Surfs up

Forget all the posturing and pseudo-spiritual chat. Two new styles of surfing will have you laughing so hard your mouth will fill up with water.

Surfing, for all its countercultural, free-spirited associations, can actually be quite a serious business, writes Duncan Craig. Solitary, too. Usually, it’s not until I’m fished out by the lifeguards that I get any sort of decent social interaction.

Yet here I am, squeezed together with a group of like-minded others, laughing so hard that there’s a real risk my wetsuit will end up drenched inside as well as out.

I’ve flown down to Newquay for the day to try out two new offshoots of the sport: surf rafting — essentially whitewater rafting without the river; and monster stand-up paddleboard surfing, a pastime so new, it’s yet to develop the acronym it so patently needs.

The monster, to be clear, refers to the oversized board that’s used — so big, Sam Starkie recently managed to get a party of 30 schoolchildren standing up on one. Briefly. Sam runs Newquay Watersports Centre, an adventure company pioneering both of these absurdly enjoyable watersports.

“Don’t get me wrong, we love conventional surfing,” he says as we carry one of the specially designed open-backed rubber rafts from the company’s harbour base down to the sandy water line. “But it’s not particularly sociable. We realised there was an appetite for more of a group experience.”

Our group comprises Sam, surfing tutors Adam and Danny, Morgan – the 16-year-old son of one of the other instructors, whose Kevin-the-teenager levels of enthusiasm are to be the source of much of the day’s banter — and me.

We’re kitted out with wetsuits, buoyancy aids and helmets, given a quick briefing (”You will fall in” is the general thrust), then we’re paddling out of the high-walled harbour and along the rocky coast.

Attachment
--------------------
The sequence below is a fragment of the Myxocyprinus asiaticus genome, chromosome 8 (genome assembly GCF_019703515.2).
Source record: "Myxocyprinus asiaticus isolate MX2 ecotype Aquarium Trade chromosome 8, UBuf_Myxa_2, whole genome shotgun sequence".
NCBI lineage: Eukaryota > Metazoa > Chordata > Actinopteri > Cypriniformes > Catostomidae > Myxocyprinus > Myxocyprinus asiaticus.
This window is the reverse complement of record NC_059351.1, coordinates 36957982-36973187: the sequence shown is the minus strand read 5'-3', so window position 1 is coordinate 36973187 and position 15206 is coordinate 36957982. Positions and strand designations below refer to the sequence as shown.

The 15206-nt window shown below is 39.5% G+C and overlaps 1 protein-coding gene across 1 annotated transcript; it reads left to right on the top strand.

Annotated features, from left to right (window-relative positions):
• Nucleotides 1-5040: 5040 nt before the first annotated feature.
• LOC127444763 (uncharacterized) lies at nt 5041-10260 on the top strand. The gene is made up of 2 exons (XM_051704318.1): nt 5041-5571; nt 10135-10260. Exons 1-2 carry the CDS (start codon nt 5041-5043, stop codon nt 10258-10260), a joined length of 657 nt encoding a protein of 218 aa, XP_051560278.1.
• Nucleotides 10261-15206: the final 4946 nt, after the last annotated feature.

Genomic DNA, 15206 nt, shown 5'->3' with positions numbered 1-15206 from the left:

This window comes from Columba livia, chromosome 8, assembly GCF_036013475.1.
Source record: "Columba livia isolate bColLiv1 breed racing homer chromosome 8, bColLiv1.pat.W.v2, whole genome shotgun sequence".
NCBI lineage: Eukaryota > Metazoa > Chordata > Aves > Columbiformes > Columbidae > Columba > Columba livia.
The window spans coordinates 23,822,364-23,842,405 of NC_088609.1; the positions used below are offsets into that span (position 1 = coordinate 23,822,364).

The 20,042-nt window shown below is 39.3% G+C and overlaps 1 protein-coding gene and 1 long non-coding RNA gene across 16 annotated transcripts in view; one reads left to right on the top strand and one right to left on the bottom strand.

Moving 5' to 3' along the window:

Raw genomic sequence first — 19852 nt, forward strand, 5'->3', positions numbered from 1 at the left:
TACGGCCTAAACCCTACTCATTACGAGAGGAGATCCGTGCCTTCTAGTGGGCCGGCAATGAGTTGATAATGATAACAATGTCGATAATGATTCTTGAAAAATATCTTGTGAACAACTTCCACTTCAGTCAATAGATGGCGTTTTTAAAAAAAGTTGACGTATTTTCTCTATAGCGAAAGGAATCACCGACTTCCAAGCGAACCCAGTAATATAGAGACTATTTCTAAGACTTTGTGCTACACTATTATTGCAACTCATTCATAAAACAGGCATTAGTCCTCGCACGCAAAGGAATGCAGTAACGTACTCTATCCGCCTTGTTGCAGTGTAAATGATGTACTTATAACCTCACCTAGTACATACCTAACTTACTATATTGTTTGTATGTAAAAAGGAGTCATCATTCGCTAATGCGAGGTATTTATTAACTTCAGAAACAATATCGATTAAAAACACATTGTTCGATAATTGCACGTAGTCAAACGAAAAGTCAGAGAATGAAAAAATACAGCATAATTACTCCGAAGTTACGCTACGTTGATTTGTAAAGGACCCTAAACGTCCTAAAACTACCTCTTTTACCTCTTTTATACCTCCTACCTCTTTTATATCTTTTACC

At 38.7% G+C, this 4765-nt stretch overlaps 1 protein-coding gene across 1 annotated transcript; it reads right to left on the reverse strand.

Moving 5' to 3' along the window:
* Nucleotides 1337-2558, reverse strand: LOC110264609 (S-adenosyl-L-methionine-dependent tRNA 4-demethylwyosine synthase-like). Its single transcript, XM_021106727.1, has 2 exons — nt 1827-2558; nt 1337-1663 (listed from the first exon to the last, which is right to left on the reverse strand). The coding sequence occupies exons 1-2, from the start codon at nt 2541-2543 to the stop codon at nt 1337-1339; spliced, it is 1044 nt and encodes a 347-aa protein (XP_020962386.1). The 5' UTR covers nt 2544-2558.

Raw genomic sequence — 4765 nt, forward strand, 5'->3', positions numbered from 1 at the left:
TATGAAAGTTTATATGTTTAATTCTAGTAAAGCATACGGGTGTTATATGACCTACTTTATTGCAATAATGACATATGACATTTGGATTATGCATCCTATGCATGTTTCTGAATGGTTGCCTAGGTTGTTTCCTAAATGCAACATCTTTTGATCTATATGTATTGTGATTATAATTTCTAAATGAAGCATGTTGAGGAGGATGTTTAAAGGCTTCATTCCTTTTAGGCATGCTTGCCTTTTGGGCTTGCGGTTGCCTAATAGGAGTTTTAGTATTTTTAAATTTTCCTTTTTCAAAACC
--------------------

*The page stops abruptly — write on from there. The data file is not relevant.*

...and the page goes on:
Sam points out fulmars, nesting kittiwakes, old lifeboat slipways, smugglers’ holes. It’s a fascinating stretch, but we’re here for something altogether more gnarly.

Surfers eye us suspiciously as we paddle into position. They do, indeed, look serious. And territorial. There’s that familiar lull, then suddenly Sam is shouting, oddly: “Hammer time.” All five of us (well, four and a half) pump away for dear life. Short, lung-busting strokes. We can’t see the wave Sam’s spotted, but we soon feel it, picking us up, sending the boat racing down its face and propelling everyone into the spongy middle of the boat, yelping and spluttering.

“Everyone on the left,” Sam shouts as he tries to correct a turn with his makeshift paddle-rudder. We bundle over, lose Adam overboard, then Morgan, and then we’re completely out of control, spinning towards the shore.

When the spray settles, we assess the damage: Adam and Morgan are bobbing around 40ft back, smiling broadly and clutching their paddles, and the surfers have dispersed at what can only be described as “great white” pace.

Getting back out is almost as much fun — no duck dives for us, just a full-on frontal assault. We reach the surf zone and catch our breath. “Oh, yes,” Sam says at length. “Here comes a lump.”

Duncan (in red helmet, left), and team paddle back to the beach on the surf raft

And so it continues, until our arms and cores ache (this could be marketed as an elaborate abs workout) and we’re ravenous. We steer back into the harbour, refuel on crepes and the best coffee in town at the retro Citroën-van cafe opposite the office, then grab the giant stand-up paddleboard. It takes four of us to lift it.

A small crowd gathers on the harbour wall as we paddle out; we’re not just a novelty, we’re a spectacle. We stagger round like labradors on an ice rink and fall in the water with comic regularity. We’re just a well-aimed smartphone away from going viral.

The now incoming tide and a brisk offshore wind are combining to generate some trademark Newquay rollers. They’re quite fetching from a distance. Up close, they’re rather more fearsome, and we’re made to pay with some spectacular early wipeouts.

We mix up our positions on the board for variety: I get to fall off at the front, the middle and the back. But slowly, remarkably, we begin to crack it.

This culminates in a 20-second ride that sees us cut a swathe through the conventional surfers, like an oil tanker through a flotilla of yachts. We slide up the beach, the keel fin digging into the sand, and step off like royalty.

It’s possibly the most dignified way I’ve ever made landfall. Or at least it would be if we weren’t prancing around the beach, punching the air and whooping.

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